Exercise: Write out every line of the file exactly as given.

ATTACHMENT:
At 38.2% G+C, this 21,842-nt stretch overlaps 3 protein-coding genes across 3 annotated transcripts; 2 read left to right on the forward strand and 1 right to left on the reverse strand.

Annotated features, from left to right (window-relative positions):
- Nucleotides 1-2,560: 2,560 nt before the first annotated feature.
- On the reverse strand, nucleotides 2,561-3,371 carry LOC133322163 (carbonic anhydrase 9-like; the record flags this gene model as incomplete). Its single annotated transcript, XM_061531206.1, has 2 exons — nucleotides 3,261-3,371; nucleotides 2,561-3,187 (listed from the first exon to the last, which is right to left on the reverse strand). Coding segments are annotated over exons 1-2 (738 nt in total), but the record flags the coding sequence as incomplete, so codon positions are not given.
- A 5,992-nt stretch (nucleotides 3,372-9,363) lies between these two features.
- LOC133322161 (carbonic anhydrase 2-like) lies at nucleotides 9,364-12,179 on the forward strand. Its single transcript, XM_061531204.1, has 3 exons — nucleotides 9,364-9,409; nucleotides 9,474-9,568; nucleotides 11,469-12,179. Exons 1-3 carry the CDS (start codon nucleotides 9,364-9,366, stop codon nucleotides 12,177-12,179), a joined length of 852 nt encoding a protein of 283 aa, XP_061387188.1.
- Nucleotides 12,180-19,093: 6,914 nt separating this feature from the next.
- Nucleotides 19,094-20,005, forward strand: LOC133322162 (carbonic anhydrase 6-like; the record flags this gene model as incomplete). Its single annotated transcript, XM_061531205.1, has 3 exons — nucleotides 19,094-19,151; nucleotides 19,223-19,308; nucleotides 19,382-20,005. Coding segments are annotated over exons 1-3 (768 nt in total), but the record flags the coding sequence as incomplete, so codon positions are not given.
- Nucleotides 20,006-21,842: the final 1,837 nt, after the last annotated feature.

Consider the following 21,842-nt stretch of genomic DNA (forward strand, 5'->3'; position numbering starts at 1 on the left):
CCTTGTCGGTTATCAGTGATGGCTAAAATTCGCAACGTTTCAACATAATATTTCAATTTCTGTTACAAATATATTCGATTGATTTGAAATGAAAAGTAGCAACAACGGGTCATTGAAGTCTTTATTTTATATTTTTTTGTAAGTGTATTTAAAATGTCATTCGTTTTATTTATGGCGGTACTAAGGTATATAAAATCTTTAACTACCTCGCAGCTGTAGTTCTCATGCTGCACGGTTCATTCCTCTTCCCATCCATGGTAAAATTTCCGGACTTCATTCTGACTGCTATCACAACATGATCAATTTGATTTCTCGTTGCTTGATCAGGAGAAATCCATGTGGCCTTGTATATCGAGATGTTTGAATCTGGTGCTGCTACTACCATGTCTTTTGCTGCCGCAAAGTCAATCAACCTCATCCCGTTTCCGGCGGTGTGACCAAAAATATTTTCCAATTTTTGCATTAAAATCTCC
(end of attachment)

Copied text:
At 38.2% G+C, this 21,842-nt stretch overlaps 3 protein-coding genes across 3 annotated transcripts; 2 read left to right on the forward strand and 1 right to left on the reverse strand.

Annotated features, from left to right (window-relative positions):
- Nucleotides 1-2,560: 2,560 nt before the first annotated feature.
- On the reverse strand, nucleotides 2,561-3,371 carry LOC133322163 (carbonic anhydrase 9-like; the record flags this gene model as incomplete). Its single annotated transcript, XM_061531206.1, has 2 exons — nucleotides 3,261-3,371; nucleotides 2,561-3,187 (listed from the first exon to the last, which is right to left on the reverse strand). Coding segments are annotated over exons 1-2 (738 nt in total), but the record flags the coding sequence as incomplete, so codon positions are not given.
- A 5,992-nt stretch (nucleotides 3,372-9,363) lies between these two features.
- LOC133322161 (carbonic anhydrase 2-like) lies at nucleotides 9,364-12,179 on the forward strand. Its single transcript, XM_061531204.1, has 3 exons — nucleotides 9,364-9,409; nucleotides 9,474-9,568; nucleotides 11,469-12,179. Exons 1-3 carry the CDS (start codon nucleotides 9,364-9,366, stop codon nucleotides 12,177-12,179), a joined length of 852 nt encoding a protein of 283 aa, XP_061387188.1.
- Nucleotides 12,180-19,093: 6,914 nt separating this feature from the next.
- Nucleotides 19,094-20,005, forward strand: LOC133322162 (carbonic anhydrase 6-like; the record flags this gene model as incomplete). Its single annotated transcript, XM_061531205.1, has 3 exons — nucleotides 19,094-19,151; nucleotides 19,223-19,308; nucleotides 19,382-20,005. Coding segments are annotated over exons 1-3 (768 nt in total), but the record flags the coding sequence as incomplete, so codon positions are not given.
- Nucleotides 20,006-21,842: the final 1,837 nt, after the last annotated feature.

Consider the following 21,842-nt stretch of genomic DNA (forward strand, 5'->3'; position numbering starts at 1 on the left):
CCTTGTCGGTTATCAGTGATGGCTAAAATTCGCAACGTTTCAACATAATATTTCAATTTCTGTTACAAATATATTCGATTGATTTGAAATGAAAAGTAGCAACAACGGGTCATTGAAGTCTTTATTTTATATTTTTTTGTAAGTGTATTTAAAATGTCATTCGTTTTATTTATGGCGGTACTAAGGTATATAAAATCTTTAACTACCTCGCAGCTGTAGTTCTCATGCTGCACGGTTCATTCCTCTTCCCATCCATGGTAAAATTTCCGGACTTCATTCTGACTGCTATCACAACATGATCAATTTGATTTCTCGTTGCTTGATCAGGAGAAATCCATGTGGCCTTGTATATCGAGATGTTTGAATCTGGTGCTGCTACTACCATGTCTTTTGCTGCCGCAAAGTCAATCAACCTCATCCCGTTTCCGGCGGTGTGACCAAAAATATTTTCCAATTTTTGCATTAAAATCTCC